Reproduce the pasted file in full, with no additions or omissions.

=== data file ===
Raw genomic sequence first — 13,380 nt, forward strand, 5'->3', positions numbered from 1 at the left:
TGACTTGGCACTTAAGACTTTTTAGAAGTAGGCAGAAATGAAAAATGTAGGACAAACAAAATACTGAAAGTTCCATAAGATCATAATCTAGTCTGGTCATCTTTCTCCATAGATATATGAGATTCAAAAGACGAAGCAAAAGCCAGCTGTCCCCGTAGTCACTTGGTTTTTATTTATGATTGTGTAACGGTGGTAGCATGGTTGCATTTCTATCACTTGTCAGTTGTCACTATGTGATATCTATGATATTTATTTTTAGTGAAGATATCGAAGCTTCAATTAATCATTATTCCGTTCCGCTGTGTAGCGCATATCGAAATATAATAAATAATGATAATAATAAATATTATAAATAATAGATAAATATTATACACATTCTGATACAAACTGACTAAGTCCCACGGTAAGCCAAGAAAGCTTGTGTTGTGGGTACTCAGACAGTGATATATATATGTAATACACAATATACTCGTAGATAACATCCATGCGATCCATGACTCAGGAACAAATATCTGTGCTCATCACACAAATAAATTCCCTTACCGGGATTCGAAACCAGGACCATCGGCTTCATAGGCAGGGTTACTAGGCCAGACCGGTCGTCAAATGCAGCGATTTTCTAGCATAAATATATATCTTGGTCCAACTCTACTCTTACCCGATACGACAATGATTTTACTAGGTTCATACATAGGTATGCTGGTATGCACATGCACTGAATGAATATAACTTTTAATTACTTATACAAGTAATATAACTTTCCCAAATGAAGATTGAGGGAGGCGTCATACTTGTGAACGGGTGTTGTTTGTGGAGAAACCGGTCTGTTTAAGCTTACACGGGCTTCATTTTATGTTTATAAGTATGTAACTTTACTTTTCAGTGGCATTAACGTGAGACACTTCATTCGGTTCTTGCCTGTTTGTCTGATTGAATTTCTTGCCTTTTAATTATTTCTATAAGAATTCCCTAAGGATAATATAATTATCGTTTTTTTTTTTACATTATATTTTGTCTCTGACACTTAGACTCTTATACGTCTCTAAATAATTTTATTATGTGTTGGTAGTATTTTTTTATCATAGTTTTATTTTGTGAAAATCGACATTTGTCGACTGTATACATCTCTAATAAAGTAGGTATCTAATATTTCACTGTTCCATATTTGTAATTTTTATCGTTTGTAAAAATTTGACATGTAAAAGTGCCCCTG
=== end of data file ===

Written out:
Raw genomic sequence first — 13,380 nt, forward strand, 5'->3', positions numbered from 1 at the left:
TGACTTGGCACTTAAGACTTTTTAGAAGTAGGCAGAAATGAAAAATGTAGGACAAACAAAATACTGAAAGTTCCATAAGATCATAATCTAGTCTGGTCATCTTTCTCCATAGATATATGAGATTCAAAAGACGAAGCAAAAGCCAGCTGTCCCCGTAGTCACTTGGTTTTTATTTATGATTGTGTAACGGTGGTAGCATGGTTGCATTTCTATCACTTGTCAGTTGTCACTATGTGATATCTATGATATTTATTTTTAGTGAAGATATCGAAGCTTCAATTAATCATTATTCCGTTCCGCTGTGTAGCGCATATCGAAATATAATAAATAATGATAATAATAAATATTATAAATAATAGATAAATATTATACACATTCTGATACAAACTGACTAAGTCCCACGGTAAGCCAAGAAAGCTTGTGTTGTGGGTACTCAGACAGTGATATATATATGTAATACACAATATACTCGTAGATAACATCCATGCGATCCATGACTCAGGAACAAATATCTGTGCTCATCACACAAATAAATTCCCTTACCGGGATTCGAAACCAGGACCATCGGCTTCATAGGCAGGGTTACTAGGCCAGACCGGTCGTCAAATGCAGCGATTTTCTAGCATAAATATATATCTTGGTCCAACTCTACTCTTACCCGATACGACAATGATTTTACTAGGTTCATACATAGGTATGCTGGTATGCACATGCACTGAATGAATATAACTTTTAATTACTTATACAAGTAATATAACTTTCCCAAATGAAGATTGAGGGAGGCGTCATACTTGTGAACGGGTGTTGTTTGTGGAGAAACCGGTCTGTTTAAGCTTACACGGGCTTCATTTTATGTTTATAAGTATGTAACTTTACTTTTCAGTGGCATTAACGTGAGACACTTCATTCGGTTCTTGCCTGTTTGTCTGATTGAATTTCTTGCCTTTTAATTATTTCTATAAGAATTCCCTAAGGATAATATAATTATCGTTTTTTTTTTTACATTATATTTTGTCTCTGACACTTAGACTCTTATACGTCTCTAAATAATTTTATTATGTGTTGGTAGTATTTTTTTATCATAGTTTTATTTTGTGAAAATCGACATTTGTCGACTGTATACATCTCTAATAAAGTAGGTATCTAATATTTCACTGTTCCATATTTGTAATTTTTATCGTTTGTAAAAATTTGACATGTAAAAGTGCCCCTG